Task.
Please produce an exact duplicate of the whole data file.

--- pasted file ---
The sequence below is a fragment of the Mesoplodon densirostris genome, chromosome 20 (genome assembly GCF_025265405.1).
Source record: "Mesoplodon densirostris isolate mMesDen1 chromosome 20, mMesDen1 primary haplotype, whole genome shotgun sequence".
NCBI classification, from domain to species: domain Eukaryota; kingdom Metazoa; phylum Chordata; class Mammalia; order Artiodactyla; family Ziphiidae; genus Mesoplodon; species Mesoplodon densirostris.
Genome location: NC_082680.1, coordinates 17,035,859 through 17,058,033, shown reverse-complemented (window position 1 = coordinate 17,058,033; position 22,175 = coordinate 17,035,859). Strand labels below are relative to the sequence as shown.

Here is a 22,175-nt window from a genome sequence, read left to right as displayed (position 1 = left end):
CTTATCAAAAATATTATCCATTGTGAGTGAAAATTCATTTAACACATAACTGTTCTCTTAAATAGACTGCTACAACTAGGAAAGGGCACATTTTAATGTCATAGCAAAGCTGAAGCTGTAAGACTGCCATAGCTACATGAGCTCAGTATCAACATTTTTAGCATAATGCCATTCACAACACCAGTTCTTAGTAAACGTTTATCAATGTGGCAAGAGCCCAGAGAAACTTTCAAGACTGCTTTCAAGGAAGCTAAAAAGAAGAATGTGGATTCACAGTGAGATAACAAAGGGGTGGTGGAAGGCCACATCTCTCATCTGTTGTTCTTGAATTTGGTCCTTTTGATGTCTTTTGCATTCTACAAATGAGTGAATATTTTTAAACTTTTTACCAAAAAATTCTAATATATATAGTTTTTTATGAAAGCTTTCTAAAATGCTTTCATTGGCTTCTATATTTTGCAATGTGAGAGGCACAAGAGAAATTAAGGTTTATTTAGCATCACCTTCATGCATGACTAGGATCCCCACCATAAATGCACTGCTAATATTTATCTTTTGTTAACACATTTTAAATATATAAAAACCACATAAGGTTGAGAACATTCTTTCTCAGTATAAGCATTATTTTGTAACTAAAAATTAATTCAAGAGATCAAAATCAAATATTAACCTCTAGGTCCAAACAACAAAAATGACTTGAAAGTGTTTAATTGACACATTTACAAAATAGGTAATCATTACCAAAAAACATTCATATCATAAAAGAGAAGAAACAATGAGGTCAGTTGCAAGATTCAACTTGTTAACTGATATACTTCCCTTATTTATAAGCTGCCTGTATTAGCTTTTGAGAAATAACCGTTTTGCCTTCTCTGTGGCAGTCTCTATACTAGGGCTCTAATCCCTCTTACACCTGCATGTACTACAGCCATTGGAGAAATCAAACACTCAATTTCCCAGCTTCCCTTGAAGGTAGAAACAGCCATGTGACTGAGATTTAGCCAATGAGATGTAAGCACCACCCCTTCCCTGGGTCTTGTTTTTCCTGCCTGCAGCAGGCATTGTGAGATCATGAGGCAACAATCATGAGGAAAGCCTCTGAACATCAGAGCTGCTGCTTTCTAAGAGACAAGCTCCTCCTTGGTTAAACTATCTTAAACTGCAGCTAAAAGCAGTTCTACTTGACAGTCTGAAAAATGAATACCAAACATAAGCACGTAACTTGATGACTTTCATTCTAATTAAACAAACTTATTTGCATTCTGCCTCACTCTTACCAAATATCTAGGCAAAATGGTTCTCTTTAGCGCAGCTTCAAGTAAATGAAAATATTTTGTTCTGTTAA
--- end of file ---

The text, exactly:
The sequence below is a fragment of the Mesoplodon densirostris genome, chromosome 20 (genome assembly GCF_025265405.1).
Source record: "Mesoplodon densirostris isolate mMesDen1 chromosome 20, mMesDen1 primary haplotype, whole genome shotgun sequence".
NCBI classification, from domain to species: domain Eukaryota; kingdom Metazoa; phylum Chordata; class Mammalia; order Artiodactyla; family Ziphiidae; genus Mesoplodon; species Mesoplodon densirostris.
Genome location: NC_082680.1, coordinates 17,035,859 through 17,058,033, shown reverse-complemented (window position 1 = coordinate 17,058,033; position 22,175 = coordinate 17,035,859). Strand labels below are relative to the sequence as shown.

Here is a 22,175-nt window from a genome sequence, read left to right as displayed (position 1 = left end):
CTTATCAAAAATATTATCCATTGTGAGTGAAAATTCATTTAACACATAACTGTTCTCTTAAATAGACTGCTACAACTAGGAAAGGGCACATTTTAATGTCATAGCAAAGCTGAAGCTGTAAGACTGCCATAGCTACATGAGCTCAGTATCAACATTTTTAGCATAATGCCATTCACAACACCAGTTCTTAGTAAACGTTTATCAATGTGGCAAGAGCCCAGAGAAACTTTCAAGACTGCTTTCAAGGAAGCTAAAAAGAAGAATGTGGATTCACAGTGAGATAACAAAGGGGTGGTGGAAGGCCACATCTCTCATCTGTTGTTCTTGAATTTGGTCCTTTTGATGTCTTTTGCATTCTACAAATGAGTGAATATTTTTAAACTTTTTACCAAAAAATTCTAATATATATAGTTTTTTATGAAAGCTTTCTAAAATGCTTTCATTGGCTTCTATATTTTGCAATGTGAGAGGCACAAGAGAAATTAAGGTTTATTTAGCATCACCTTCATGCATGACTAGGATCCCCACCATAAATGCACTGCTAATATTTATCTTTTGTTAACACATTTTAAATATATAAAAACCACATAAGGTTGAGAACATTCTTTCTCAGTATAAGCATTATTTTGTAACTAAAAATTAATTCAAGAGATCAAAATCAAATATTAACCTCTAGGTCCAAACAACAAAAATGACTTGAAAGTGTTTAATTGACACATTTACAAAATAGGTAATCATTACCAAAAAACATTCATATCATAAAAGAGAAGAAACAATGAGGTCAGTTGCAAGATTCAACTTGTTAACTGATATACTTCCCTTATTTATAAGCTGCCTGTATTAGCTTTTGAGAAATAACCGTTTTGCCTTCTCTGTGGCAGTCTCTATACTAGGGCTCTAATCCCTCTTACACCTGCATGTACTACAGCCATTGGAGAAATCAAACACTCAATTTCCCAGCTTCCCTTGAAGGTAGAAACAGCCATGTGACTGAGATTTAGCCAATGAGATGTAAGCACCACCCCTTCCCTGGGTCTTGTTTTTCCTGCCTGCAGCAGGCATTGTGAGATCATGAGGCAACAATCATGAGGAAAGCCTCTGAACATCAGAGCTGCTGCTTTCTAAGAGACAAGCTCCTCCTTGGTTAAACTATCTTAAACTGCAGCTAAAAGCAGTTCTACTTGACAGTCTGAAAAATGAATACCAAACATAAGCACGTAACTTGATGACTTTCATTCTAATTAAACAAACTTATTTGCATTCTGCCTCACTCTTACCAAATATCTAGGCAAAATGGTTCTCTTTAGCGCAGCTTCAAGTAAATGAAAATATTTTGTTCTGTTAA